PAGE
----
Staggering Into the Sickest Summer of My Life


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Instead, I walked around the block and smoked one of my own, to clear my head. It worked. I'd never been in Show World before. The place reminds me of Reno, NV. I followed the signs that said "This Way To HELL!" and shelled out $15 to get in.


The show was cute. It's more or less what I'd expect a bunch of non-Satanist performance-art types to do. It's conceived and composed by Jeremy X. Halpern and executed by him and his troupe, Verge/1-800-WEIRDOS. The band is very good, but never quite gets to cut loose. The title song is very nearly a direct lift of the courtroom scene from Pink Floyd's The Wall and there's a little too much Rocky Horror in the mix, but the show has its moments. It needs work.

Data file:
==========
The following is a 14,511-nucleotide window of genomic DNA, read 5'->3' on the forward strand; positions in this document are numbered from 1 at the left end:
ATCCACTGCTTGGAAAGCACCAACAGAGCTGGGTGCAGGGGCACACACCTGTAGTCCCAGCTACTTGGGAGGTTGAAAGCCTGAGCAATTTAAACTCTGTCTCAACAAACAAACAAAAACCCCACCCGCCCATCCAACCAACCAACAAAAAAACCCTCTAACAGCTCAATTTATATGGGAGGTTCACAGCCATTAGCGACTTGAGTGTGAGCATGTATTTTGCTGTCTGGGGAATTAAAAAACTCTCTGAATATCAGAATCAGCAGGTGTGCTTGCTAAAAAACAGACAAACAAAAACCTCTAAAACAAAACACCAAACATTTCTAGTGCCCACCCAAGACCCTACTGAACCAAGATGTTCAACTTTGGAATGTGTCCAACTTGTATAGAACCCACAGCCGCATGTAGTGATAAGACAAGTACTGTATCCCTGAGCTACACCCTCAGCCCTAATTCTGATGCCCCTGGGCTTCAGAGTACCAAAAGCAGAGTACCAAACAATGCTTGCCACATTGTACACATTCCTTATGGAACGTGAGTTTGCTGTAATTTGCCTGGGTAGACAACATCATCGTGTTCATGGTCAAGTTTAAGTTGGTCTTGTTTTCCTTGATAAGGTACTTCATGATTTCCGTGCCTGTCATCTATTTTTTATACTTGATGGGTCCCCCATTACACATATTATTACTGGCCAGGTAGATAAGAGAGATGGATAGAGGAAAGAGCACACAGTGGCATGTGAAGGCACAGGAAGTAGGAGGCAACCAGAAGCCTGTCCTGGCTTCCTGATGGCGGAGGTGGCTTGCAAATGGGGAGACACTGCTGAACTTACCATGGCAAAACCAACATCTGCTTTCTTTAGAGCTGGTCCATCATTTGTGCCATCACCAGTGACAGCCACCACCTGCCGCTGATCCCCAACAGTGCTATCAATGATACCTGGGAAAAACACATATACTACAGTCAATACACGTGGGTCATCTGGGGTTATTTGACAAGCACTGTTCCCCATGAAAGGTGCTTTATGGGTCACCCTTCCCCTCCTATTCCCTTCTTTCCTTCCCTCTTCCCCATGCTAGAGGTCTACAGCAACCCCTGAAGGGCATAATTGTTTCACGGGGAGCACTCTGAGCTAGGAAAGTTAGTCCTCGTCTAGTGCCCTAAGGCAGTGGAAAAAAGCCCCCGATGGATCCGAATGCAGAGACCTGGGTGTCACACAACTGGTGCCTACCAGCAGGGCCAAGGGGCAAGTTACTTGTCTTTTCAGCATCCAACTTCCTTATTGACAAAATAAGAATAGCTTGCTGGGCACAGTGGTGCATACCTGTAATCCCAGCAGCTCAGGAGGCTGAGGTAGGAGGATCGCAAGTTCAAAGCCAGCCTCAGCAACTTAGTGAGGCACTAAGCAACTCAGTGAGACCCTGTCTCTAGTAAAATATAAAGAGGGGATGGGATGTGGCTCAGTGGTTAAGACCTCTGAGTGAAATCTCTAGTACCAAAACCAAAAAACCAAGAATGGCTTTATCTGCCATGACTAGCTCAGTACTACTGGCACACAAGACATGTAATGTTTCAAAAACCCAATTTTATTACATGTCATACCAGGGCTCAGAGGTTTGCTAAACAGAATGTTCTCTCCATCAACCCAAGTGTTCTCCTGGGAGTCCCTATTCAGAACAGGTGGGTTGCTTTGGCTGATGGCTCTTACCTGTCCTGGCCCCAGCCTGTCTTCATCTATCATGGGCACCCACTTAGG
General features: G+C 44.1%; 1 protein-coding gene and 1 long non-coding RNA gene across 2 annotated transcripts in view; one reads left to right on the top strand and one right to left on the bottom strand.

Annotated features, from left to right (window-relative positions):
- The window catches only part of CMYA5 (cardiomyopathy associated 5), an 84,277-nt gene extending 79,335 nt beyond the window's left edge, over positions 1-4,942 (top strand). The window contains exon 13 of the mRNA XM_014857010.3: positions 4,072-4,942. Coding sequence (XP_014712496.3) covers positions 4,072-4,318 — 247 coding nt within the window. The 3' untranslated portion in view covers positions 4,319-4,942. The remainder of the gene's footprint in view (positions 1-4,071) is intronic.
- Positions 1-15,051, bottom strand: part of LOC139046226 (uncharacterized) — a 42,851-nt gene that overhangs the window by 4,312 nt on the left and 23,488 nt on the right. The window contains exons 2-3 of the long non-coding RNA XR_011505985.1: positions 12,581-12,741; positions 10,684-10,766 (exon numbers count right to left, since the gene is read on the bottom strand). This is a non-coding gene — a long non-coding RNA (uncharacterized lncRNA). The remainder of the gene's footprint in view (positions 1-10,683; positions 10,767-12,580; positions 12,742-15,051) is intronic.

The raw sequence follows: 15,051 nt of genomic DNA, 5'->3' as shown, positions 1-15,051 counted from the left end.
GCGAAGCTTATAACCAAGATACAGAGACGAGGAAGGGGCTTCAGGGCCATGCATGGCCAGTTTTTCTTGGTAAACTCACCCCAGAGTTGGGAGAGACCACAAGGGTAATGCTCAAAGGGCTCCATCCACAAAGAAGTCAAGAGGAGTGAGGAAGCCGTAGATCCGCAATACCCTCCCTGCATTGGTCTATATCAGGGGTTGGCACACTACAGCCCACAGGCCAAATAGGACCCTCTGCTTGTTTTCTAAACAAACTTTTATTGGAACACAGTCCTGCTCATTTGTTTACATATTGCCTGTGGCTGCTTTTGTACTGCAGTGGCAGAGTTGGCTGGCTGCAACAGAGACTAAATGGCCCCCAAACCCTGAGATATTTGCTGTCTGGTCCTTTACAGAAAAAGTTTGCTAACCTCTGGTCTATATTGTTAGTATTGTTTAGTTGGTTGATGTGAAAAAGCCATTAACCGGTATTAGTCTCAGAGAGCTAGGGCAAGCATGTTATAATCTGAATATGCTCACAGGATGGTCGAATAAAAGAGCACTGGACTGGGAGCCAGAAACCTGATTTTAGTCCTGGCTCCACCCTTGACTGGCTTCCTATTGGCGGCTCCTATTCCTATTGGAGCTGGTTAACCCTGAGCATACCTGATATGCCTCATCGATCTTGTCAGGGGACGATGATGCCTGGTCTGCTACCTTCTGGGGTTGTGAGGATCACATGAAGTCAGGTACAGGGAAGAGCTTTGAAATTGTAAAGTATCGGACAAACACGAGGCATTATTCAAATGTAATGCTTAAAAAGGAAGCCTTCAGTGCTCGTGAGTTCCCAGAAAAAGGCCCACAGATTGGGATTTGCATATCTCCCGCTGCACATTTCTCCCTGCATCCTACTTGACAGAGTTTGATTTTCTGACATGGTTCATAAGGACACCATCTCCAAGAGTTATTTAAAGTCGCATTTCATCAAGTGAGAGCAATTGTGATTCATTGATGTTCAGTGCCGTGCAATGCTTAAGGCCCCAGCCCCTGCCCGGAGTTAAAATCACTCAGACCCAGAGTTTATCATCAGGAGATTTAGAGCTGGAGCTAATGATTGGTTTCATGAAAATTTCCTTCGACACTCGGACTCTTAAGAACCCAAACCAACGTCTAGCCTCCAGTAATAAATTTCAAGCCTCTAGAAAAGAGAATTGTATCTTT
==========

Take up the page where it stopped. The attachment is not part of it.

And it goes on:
Saturday I woke up, called my erstwhile date and let her know via her answering machine that if she was of a mind to forget the previous evening's unpleasantness, she was welcome to join me on an expedition to the beach. I didn't hear from her, so I set out for the East Village with no particular agenda. I wound up in a bar I favor down there with a posse of old pals. We snorted a fair amount of blow and smoked the fattest joint I've rolled in a good 20 years. I was into my second Bloody Mary, taking it real slow and easy with the booze, when I locked eyes with this amazing little elf of a woman. I'll call her Cleo.